Dealt a good hand
Dealt a good hand

Dealt a good hand

Whenever we play Pinochle, someone will recount a favorite memory of these relatives whose mark on our lives is instantly brought to mind by the sound of cards being shuffled.

May 7 th 2010

One of my strongest memories of early childhood is lying alone in my grandmother's bed in the house she and Pum built in the 1930s on West Seven Mile Road in Detroit. The faint fragrance of her night cream remained on the flannel sheets tucked under my chin as I tried to stay awake, listening. At my request, the door was left slightly ajar, and I would eventually lose the battle and fall asleep to the sound of the adults playing cards at a folding table in the living room. Shadows fell on the walls from the streetlights in the alley behind her house, as the low din of conversation was occasionally broken by loud laughter or, in the case of a particularly bad hand, a cumulative groan. My parents, older brothers, grandparents, aunts, and uncles could be counted on to stay up until midnight playing our family's favorite game: Pinochle.

For me, Pinochle—more than anything else—represents growing up and coming of age. I was around eight years old when I was finally allowed to sit at the table, having begged for at least two years to join the grown-ups and be allowed to play. I can still remember what my hands looked like then, tiny fingers trying unsuccessfully to fan out twelve cards, referencing the "cheat sheet" written in my mother's handwriting: "Ace, Ten, King, Queen, Jack = Run (fifteen points). King + Queen of matching suit = Marriage (two points, four if trump)." And so on the list went, describing four Kings, four Queens, four Jacks, and a Pinochle (Jack of Diamonds + Queen of Spades, four points). I didn't notice my hands growing over the years, but I do remember the day I realized that I no longer struggled to hold the cards.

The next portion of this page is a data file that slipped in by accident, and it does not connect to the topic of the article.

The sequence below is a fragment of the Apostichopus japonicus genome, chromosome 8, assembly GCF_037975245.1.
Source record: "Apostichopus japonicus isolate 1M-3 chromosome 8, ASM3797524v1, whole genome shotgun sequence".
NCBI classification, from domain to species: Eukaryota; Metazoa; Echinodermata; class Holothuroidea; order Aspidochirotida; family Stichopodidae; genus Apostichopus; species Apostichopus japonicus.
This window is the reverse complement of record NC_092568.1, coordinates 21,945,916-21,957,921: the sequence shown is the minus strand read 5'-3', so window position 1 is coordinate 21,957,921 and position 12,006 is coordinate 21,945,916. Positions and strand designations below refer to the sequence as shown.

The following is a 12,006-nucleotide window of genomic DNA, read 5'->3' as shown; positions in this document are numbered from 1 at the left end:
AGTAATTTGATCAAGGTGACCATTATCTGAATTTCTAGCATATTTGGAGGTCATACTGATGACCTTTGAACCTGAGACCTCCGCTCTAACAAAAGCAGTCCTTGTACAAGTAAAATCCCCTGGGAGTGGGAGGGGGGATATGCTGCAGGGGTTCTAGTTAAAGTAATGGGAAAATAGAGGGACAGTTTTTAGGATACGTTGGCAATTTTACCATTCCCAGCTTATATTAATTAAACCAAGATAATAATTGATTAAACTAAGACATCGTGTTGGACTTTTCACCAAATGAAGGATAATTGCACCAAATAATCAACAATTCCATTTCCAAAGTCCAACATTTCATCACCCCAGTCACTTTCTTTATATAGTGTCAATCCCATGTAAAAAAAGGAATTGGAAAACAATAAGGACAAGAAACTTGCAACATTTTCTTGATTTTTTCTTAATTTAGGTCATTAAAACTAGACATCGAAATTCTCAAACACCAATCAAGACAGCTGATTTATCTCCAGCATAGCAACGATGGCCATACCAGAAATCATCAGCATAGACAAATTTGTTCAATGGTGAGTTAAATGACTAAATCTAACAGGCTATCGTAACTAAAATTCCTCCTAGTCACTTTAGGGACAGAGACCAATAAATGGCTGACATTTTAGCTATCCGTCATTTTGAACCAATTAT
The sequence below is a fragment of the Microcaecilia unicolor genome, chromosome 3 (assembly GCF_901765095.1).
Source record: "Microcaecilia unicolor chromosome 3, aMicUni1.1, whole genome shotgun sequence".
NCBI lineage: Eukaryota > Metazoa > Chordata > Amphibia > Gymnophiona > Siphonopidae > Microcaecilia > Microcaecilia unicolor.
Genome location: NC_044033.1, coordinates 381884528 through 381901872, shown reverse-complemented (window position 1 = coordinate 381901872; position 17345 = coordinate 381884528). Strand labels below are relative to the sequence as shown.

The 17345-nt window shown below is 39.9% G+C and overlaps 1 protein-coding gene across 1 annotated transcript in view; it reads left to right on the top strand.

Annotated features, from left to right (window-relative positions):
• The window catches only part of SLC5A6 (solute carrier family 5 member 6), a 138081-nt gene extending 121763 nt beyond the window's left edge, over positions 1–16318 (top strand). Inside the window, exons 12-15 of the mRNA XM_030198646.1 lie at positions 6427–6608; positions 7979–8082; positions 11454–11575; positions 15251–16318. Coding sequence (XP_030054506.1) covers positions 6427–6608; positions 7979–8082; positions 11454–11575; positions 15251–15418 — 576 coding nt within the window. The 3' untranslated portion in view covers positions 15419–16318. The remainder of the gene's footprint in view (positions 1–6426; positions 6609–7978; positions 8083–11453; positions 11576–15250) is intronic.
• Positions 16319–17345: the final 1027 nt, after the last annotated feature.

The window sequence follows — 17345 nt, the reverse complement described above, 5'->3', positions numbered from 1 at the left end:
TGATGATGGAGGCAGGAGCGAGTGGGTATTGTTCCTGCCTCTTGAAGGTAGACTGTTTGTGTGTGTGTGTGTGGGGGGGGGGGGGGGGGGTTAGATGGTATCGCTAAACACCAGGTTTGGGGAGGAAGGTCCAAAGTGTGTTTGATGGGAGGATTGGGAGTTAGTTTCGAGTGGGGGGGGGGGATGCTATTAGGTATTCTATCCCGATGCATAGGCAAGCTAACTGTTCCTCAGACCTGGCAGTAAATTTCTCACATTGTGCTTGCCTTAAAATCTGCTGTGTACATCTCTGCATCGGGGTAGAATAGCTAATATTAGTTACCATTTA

Pinochle is where I first learned that there are all sorts of different people in the world. There are those like Uncle Ed, whose competitive nature is so strong that a bad hand or mistake by his partner could turn his whole bald head a bright shade of red and cause the veins on his neck to bulge. By contrast, there are people like Meme, my Dad's mom, so filled with mercy and compassion that she will actually feed points to the underdog, because she can't stand to see anyone lose. Some are like my maternal grandmother, Grandma Biscomb, whose loud, exuberant laughter served as a soundtrack for the banter and affectionate ribbing that always took place around the table. No one could get too upset over losing when Grandma was there to remind us that it was, in fact, a game. And there are the risk-takers, like my Dad, who can often be counted on to bid one time too many, ever optimistic that the points he lacked would turn up in his partner's hand (in four-handed) or the kitty (in three-handed).